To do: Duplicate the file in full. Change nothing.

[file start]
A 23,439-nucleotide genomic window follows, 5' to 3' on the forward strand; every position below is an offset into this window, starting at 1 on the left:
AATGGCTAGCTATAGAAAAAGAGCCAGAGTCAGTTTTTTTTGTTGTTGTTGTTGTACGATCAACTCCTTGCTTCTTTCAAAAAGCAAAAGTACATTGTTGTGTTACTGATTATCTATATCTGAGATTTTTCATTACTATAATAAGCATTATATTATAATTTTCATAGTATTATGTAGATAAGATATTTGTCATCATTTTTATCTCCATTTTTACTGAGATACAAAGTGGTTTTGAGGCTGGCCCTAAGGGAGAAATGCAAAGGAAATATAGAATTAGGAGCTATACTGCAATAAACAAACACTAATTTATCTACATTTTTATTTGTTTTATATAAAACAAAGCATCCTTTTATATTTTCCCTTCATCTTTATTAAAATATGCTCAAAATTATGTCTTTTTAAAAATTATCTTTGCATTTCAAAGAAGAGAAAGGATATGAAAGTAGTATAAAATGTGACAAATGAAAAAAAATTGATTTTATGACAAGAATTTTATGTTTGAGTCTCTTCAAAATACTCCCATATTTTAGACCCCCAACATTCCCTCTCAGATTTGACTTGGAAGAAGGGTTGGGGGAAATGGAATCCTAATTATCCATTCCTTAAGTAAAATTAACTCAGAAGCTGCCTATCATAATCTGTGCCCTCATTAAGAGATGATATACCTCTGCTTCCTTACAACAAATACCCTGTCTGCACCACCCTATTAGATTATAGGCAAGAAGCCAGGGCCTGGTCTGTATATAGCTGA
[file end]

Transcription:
A 23,439-nucleotide genomic window follows, 5' to 3' on the forward strand; every position below is an offset into this window, starting at 1 on the left:
AATGGCTAGCTATAGAAAAAGAGCCAGAGTCAGTTTTTTTTGTTGTTGTTGTTGTACGATCAACTCCTTGCTTCTTTCAAAAAGCAAAAGTACATTGTTGTGTTACTGATTATCTATATCTGAGATTTTTCATTACTATAATAAGCATTATATTATAATTTTCATAGTATTATGTAGATAAGATATTTGTCATCATTTTTATCTCCATTTTTACTGAGATACAAAGTGGTTTTGAGGCTGGCCCTAAGGGAGAAATGCAAAGGAAATATAGAATTAGGAGCTATACTGCAATAAACAAACACTAATTTATCTACATTTTTATTTGTTTTATATAAAACAAAGCATCCTTTTATATTTTCCCTTCATCTTTATTAAAATATGCTCAAAATTATGTCTTTTTAAAAATTATCTTTGCATTTCAAAGAAGAGAAAGGATATGAAAGTAGTATAAAATGTGACAAATGAAAAAAAATTGATTTTATGACAAGAATTTTATGTTTGAGTCTCTTCAAAATACTCCCATATTTTAGACCCCCAACATTCCCTCTCAGATTTGACTTGGAAGAAGGGTTGGGGGAAATGGAATCCTAATTATCCATTCCTTAAGTAAAATTAACTCAGAAGCTGCCTATCATAATCTGTGCCCTCATTAAGAGATGATATACCTCTGCTTCCTTACAACAAATACCCTGTCTGCACCACCCTATTAGATTATAGGCAAGAAGCCAGGGCCTGGTCTGTATATAGCTGA